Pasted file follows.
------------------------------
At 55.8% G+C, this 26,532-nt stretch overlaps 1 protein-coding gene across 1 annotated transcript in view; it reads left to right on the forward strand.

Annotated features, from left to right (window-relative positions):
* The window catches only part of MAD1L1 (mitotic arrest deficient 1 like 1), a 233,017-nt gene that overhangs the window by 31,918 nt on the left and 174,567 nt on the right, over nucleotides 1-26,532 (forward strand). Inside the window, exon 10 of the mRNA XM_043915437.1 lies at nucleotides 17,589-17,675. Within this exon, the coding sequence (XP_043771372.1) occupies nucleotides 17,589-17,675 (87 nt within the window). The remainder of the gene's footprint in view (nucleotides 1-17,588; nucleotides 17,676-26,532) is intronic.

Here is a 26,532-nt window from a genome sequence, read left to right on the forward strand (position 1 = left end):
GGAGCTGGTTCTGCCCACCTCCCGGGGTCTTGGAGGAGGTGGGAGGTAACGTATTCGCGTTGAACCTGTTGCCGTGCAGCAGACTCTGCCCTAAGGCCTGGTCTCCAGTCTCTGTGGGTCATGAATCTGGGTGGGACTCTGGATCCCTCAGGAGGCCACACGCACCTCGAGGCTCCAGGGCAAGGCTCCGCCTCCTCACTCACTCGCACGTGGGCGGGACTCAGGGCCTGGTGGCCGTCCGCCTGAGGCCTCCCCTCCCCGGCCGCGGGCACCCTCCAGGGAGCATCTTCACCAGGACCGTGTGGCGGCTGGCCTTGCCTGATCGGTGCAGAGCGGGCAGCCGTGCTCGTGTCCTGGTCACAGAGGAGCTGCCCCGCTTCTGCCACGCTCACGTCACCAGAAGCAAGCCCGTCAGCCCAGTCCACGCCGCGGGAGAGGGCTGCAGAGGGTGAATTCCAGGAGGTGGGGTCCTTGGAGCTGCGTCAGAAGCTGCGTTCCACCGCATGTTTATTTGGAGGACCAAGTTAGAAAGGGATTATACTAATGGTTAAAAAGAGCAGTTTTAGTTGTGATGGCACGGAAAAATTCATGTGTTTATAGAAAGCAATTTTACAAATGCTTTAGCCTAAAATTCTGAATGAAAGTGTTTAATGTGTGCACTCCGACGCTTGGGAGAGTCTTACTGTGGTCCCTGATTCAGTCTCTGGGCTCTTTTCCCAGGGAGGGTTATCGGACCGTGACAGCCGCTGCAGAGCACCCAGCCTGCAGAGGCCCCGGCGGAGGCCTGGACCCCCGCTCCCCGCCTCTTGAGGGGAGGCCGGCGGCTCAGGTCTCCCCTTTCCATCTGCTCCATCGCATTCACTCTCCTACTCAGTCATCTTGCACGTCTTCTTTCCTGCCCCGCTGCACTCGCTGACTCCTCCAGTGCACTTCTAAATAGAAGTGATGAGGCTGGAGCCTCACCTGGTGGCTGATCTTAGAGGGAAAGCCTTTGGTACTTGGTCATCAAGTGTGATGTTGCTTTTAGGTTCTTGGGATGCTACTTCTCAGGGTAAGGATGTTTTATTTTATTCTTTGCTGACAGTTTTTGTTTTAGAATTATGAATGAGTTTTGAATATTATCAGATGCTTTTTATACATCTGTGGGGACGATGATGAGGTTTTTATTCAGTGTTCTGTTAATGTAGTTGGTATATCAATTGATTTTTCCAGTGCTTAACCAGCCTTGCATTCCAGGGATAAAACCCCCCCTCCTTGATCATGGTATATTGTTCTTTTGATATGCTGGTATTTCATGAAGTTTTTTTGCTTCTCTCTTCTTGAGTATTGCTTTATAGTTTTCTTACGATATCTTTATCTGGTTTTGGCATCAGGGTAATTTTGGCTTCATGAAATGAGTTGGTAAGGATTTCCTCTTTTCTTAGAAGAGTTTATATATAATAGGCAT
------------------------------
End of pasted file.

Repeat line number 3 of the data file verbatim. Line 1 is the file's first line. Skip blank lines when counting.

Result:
* The window catches only part of MAD1L1 (mitotic arrest deficient 1 like 1), a 233,017-nt gene that overhangs the window by 31,918 nt on the left and 174,567 nt on the right, over nucleotides 1-26,532 (forward strand). Inside the window, exon 10 of the mRNA XM_043915437.1 lies at nucleotides 17,589-17,675. Within this exon, the coding sequence (XP_043771372.1) occupies nucleotides 17,589-17,675 (87 nt within the window). The remainder of the gene's footprint in view (nucleotides 1-17,588; nucleotides 17,676-26,532) is intronic.